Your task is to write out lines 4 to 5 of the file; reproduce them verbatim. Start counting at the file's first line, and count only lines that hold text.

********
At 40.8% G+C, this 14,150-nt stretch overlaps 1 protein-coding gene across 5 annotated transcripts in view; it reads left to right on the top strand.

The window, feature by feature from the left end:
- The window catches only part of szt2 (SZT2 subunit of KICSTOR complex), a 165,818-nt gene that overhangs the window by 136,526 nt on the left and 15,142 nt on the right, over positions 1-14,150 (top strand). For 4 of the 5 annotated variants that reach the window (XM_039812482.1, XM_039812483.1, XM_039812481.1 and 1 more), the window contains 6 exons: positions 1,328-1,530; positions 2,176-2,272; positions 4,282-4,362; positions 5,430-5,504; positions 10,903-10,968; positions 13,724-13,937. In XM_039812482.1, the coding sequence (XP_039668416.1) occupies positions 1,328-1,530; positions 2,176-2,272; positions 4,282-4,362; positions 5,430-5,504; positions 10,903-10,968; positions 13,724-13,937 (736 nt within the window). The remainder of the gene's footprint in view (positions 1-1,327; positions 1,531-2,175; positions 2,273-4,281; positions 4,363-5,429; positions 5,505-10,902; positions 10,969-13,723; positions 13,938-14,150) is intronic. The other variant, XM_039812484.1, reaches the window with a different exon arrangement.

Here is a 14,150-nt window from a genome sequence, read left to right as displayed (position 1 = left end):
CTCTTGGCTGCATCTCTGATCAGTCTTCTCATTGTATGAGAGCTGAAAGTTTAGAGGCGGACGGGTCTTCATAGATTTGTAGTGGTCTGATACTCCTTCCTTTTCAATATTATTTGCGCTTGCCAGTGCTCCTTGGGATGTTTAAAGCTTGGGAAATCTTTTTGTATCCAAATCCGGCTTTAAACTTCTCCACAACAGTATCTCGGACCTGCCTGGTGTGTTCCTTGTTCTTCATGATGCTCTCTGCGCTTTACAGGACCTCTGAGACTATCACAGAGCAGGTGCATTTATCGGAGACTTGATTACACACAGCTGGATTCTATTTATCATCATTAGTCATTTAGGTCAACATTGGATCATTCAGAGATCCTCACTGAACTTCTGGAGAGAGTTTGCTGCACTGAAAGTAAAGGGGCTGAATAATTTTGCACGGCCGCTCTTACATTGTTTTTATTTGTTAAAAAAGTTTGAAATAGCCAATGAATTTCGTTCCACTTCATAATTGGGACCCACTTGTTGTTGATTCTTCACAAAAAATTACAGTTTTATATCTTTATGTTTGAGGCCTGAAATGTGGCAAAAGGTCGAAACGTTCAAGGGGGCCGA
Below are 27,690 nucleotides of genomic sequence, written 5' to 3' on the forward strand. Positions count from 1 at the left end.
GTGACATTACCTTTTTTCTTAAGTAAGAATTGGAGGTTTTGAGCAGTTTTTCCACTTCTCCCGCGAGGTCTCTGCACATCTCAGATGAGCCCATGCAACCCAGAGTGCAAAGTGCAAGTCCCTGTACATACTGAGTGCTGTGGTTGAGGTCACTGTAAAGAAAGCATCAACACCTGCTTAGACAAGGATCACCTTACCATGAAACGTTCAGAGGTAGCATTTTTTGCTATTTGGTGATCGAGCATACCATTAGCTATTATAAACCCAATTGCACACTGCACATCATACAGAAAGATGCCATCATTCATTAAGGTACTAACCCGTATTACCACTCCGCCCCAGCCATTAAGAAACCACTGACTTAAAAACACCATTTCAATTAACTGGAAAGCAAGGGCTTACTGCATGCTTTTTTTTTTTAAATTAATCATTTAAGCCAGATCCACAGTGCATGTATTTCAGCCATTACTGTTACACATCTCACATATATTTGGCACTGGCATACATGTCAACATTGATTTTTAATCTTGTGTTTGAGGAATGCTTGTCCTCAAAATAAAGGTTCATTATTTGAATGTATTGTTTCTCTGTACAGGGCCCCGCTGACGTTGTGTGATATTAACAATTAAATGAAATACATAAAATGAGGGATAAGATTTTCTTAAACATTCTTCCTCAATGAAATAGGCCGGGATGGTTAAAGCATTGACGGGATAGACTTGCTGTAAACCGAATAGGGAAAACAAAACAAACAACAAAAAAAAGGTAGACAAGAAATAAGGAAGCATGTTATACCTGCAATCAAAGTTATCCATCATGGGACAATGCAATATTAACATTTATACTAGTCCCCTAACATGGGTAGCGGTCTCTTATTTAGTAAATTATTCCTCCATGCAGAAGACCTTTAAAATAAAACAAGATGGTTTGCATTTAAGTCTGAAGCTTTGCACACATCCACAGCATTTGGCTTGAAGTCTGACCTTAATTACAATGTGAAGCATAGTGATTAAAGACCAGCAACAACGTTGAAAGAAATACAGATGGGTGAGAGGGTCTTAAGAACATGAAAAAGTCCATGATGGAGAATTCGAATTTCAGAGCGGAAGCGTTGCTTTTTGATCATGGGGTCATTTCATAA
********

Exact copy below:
Here is a 14,150-nt window from a genome sequence, read left to right as displayed (position 1 = left end):
CTCTTGGCTGCATCTCTGATCAGTCTTCTCATTGTATGAGAGCTGAAAGTTTAGAGGCGGACGGGTCTTCATAGATTTGTAGTGGTCTGATACTCCTTCCTTTTCAATATTATTTGCGCTTGCCAGTGCTCCTTGGGATGTTTAAAGCTTGGGAAATCTTTTTGTATCCAAATCCGGCTTTAAACTTCTCCACAACAGTATCTCGGACCTGCCTGGTGTGTTCCTTGTTCTTCATGATGCTCTCTGCGCTTTACAGGACCTCTGAGACTATCACAGAGCAGGTGCATTTATCGGAGACTTGATTACACACAGCTGGATTCTATTTATCATCATTAGTCATTTAGGTCAACATTGGATCATTCAGAGATCCTCACTGAACTTCTGGAGAGAGTTTGCTGCACTGAAAGTAAAGGGGCTGAATAATTTTGCACGGCCGCTCTTACATTGTTTTTATTTGTTAAAAAAGTTTGAAATAGCCAATGAATTTCGTTCCACTTCATAATTGGGACCCACTTGTTGTTGATTCTTCACAAAAAATTACAGTTTTATATCTTTATGTTTGAGGCCTGAAATGTGGCAAAAGGTCGAAACGTTCAAGGGGGCCGA